by Emilia Kandagawa
The Hawaiian League, under the leadership of Sanford Ballard Dole and Lorrin Andrews Thurston, justified the 1893 overthrow of the Hawaiian Kingdom government in part through a concerted campaign to characterize Queen Liliʻuokalani as unfit to rule. Her specific "crime" had been taking unilateral action to put forward a new constitution for her own benefit.
In the University of Hawaiʻi's 1931 yearbook, titled Ka Palapala, they refer to the period between 1890 to 1899 as the "Transition" and claim the Queen had "ruled despotically, bringing about changes without consulting the will of her people."
This narrative has largely persisted intact for 125 years. While this claim regarding the new constitution has been challenged by many, there has been little primary-source documentation presented in the public sphere to refute it.
Queen Liliʻuokalani was in fact demanded a new constitution by her constituents. Soon after ascending to the throne, Her Majesty received palapala hoʻopiʻi (petitions) from Hui Kālaiʻāina (the Hawaiian Political Association) demanding a new constitution. The organization, originally formed on November 22, 1888, to advocate for repeal of the 1887 Bayonet Constitution, became the first registered Hawaiian political party and elected loyalist Hawaiians to the 1890 and 1892 legislatures. Prominent poʻe aloha ʻāina (patriots) Joseph Kahoʻoluhi Nāwahīokalaniopuʻu and William Pūnohuʻāweoweoʻulaokalani White helped lead Hui Kalaiʻāina in its push for a constitutional convention and gathering of signatures across the Islands to petition the Queen and her cabinet.
These petitions are mentioned in her book Hawaii's Story by Hawaii's Queen and serve as evidence that Queen Liliʻuokalani was, in fact, listening to the voice of her people.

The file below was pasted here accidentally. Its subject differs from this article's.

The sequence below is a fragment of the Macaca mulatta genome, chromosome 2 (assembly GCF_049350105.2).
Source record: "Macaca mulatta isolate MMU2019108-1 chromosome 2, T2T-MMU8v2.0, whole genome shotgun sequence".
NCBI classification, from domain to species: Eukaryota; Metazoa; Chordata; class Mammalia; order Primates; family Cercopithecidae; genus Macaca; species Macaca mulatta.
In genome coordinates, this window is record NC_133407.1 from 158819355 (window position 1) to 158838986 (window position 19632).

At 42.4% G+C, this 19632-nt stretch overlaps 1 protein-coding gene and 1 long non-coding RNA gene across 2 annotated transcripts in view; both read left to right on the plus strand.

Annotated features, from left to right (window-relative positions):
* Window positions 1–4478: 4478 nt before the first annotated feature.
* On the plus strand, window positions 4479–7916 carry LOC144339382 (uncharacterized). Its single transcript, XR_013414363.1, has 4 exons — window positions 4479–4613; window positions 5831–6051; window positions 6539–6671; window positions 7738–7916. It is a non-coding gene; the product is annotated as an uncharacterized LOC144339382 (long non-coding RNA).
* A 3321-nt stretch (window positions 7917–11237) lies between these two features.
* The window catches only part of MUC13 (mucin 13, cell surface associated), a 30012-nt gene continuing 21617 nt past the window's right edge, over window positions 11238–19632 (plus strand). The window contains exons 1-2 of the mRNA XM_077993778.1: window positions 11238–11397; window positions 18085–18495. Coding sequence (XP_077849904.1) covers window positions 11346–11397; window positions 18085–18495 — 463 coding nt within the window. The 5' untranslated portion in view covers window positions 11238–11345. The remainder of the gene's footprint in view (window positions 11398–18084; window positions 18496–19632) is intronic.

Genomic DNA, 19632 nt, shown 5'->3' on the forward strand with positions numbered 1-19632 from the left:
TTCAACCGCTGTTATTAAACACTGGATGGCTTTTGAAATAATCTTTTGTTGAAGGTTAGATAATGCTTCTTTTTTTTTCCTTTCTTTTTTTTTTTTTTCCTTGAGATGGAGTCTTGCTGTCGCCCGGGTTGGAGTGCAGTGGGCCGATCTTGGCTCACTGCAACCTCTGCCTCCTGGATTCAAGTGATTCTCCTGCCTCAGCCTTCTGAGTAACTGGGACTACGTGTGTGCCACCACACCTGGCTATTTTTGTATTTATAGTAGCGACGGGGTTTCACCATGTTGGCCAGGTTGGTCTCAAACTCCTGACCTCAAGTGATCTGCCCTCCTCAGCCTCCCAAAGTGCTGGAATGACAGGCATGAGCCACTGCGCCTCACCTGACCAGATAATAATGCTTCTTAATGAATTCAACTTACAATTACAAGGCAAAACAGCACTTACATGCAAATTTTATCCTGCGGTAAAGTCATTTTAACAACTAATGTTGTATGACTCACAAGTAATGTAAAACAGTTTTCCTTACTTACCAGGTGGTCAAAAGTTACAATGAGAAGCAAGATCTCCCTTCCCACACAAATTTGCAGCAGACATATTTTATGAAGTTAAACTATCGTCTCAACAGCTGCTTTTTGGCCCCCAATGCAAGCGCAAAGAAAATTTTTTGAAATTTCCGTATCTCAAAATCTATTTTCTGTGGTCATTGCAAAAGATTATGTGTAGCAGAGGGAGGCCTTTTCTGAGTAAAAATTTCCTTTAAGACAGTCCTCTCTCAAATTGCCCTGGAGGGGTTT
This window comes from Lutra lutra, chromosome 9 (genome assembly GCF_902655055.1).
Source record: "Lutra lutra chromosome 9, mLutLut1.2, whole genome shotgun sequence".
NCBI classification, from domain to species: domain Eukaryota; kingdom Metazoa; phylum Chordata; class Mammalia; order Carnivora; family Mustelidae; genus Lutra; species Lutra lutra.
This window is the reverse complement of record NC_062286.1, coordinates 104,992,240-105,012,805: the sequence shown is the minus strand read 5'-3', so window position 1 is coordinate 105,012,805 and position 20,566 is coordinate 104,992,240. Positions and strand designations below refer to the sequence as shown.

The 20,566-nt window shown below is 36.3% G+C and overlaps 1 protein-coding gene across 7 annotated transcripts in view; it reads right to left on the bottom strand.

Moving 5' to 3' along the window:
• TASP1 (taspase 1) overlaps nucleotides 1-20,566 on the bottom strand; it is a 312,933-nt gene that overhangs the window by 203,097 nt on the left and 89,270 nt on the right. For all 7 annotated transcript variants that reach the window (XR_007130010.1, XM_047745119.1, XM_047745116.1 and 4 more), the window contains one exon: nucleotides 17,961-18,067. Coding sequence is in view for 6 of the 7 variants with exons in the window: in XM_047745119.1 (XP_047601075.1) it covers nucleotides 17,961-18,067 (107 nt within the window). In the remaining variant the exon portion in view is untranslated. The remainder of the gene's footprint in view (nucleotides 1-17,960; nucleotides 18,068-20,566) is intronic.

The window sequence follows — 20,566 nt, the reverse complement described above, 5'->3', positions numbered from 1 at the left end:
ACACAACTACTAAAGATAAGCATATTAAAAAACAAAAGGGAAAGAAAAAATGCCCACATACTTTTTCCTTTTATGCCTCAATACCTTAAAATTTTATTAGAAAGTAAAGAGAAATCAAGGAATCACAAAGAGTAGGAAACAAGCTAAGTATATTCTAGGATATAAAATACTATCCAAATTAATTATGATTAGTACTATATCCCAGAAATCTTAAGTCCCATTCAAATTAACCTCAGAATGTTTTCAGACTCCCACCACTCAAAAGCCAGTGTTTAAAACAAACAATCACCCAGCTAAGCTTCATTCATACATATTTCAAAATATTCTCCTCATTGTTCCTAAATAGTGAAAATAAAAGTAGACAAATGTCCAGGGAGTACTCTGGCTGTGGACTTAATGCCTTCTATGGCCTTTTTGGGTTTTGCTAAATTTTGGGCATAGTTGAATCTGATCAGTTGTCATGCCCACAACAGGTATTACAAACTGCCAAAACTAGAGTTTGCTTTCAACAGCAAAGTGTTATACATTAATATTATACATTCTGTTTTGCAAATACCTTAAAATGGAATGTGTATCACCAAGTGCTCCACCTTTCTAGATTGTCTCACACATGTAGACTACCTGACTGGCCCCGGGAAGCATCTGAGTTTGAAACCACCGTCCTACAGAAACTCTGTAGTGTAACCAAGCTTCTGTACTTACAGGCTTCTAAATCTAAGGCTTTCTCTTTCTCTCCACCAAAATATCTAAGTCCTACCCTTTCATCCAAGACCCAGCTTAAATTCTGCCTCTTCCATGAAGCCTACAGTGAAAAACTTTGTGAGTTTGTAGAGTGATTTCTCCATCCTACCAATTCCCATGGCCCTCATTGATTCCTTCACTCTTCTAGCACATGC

In Chapter 38, titled "Hawaiians Plead for a New Constitution," she writes:
The election of 1892 arrived, and with it the usual excitement of such occasions. Petitions poured in from every part of the Islands for a new constitution; these were addressed to myself as the reigning sovereign. They were supported by petitions addressed to the Hui Kalaiaina, who in turn endorsed and forwarded them to me. It was estimated by those in position to know, that out of a possible 9500 registered voters, 6500, or two-thirds, had signed these petitions. To have ignored or disregarded so general a request, I must have been deaf to the voice of the people, which tradition tells us is the voice of God. No true Hawaiian chief would have done other than to promise a consideration of their wishes. (p. 230-231)
The Hawaiʻi State Archives has preserved and protected thirty-four pages of these original petitions – a total of 1,782 signatures – collected from Maui, Oʻahu, and Hawaiʻi Island:
The location of the remaining petitions in unknown. However the thirty-four pages of petitions offered here are of great value in demonstrating the will of the people as heeded by the Queen.
The original text of the petitions reads:
As translated from ʻōlelo Hawaiʻi by Hawaiʻi State Archives’ translator, Jason Achiu, the petition reads:
*Petitions to Queen Liliʻuokalani [ca. 1892]
M-93, folder 145, doc. S-10 [Seized documents]
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